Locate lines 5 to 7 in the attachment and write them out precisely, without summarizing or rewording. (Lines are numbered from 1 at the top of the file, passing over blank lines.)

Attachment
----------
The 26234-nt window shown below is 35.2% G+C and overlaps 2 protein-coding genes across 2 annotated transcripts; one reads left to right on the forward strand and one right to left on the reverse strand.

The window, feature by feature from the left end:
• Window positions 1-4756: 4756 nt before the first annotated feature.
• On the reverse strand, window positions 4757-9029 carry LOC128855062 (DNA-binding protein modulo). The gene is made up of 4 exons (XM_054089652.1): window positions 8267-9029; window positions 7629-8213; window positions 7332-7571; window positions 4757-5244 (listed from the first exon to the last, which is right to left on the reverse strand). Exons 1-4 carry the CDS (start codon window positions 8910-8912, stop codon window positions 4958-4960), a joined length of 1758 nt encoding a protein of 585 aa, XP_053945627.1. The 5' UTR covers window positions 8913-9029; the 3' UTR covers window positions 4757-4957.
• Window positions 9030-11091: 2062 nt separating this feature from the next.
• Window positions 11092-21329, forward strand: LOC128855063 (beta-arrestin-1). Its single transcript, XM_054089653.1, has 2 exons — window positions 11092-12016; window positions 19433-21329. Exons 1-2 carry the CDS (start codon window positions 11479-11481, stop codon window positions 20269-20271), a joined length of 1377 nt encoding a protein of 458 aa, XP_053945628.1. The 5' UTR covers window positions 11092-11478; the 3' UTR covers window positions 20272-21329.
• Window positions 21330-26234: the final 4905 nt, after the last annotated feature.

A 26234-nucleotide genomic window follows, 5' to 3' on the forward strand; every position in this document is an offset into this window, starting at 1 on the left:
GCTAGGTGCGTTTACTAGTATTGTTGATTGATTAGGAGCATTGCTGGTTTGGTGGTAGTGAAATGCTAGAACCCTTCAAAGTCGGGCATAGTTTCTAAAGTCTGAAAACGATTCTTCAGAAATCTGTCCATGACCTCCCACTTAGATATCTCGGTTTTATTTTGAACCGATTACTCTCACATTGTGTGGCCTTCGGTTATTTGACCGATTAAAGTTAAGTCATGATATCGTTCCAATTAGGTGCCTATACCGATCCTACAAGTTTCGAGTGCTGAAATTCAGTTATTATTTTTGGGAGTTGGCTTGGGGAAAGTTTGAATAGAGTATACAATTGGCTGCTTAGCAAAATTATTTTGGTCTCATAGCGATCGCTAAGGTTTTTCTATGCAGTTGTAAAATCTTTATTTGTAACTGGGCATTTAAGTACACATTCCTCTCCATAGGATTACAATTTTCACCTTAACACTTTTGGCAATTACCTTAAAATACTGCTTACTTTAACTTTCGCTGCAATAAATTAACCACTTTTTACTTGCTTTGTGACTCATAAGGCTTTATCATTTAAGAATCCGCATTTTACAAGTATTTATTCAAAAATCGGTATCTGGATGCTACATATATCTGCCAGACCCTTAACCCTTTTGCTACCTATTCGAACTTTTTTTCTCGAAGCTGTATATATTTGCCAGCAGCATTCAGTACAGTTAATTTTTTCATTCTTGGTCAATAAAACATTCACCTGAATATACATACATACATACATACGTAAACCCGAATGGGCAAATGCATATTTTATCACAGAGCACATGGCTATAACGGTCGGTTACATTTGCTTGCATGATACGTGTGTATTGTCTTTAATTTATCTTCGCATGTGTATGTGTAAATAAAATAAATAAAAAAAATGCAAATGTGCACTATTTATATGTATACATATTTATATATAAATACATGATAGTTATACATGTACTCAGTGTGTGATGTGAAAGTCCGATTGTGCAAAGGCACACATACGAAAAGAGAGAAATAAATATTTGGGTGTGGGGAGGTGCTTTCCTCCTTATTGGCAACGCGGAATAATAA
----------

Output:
• Window positions 9030-11091: 2062 nt separating this feature from the next.
• Window positions 11092-21329, forward strand: LOC128855063 (beta-arrestin-1). Its single transcript, XM_054089653.1, has 2 exons — window positions 11092-12016; window positions 19433-21329. Exons 1-2 carry the CDS (start codon window positions 11479-11481, stop codon window positions 20269-20271), a joined length of 1377 nt encoding a protein of 458 aa, XP_053945628.1. The 5' UTR covers window positions 11092-11478; the 3' UTR covers window positions 20272-21329.
• Window positions 21330-26234: the final 4905 nt, after the last annotated feature.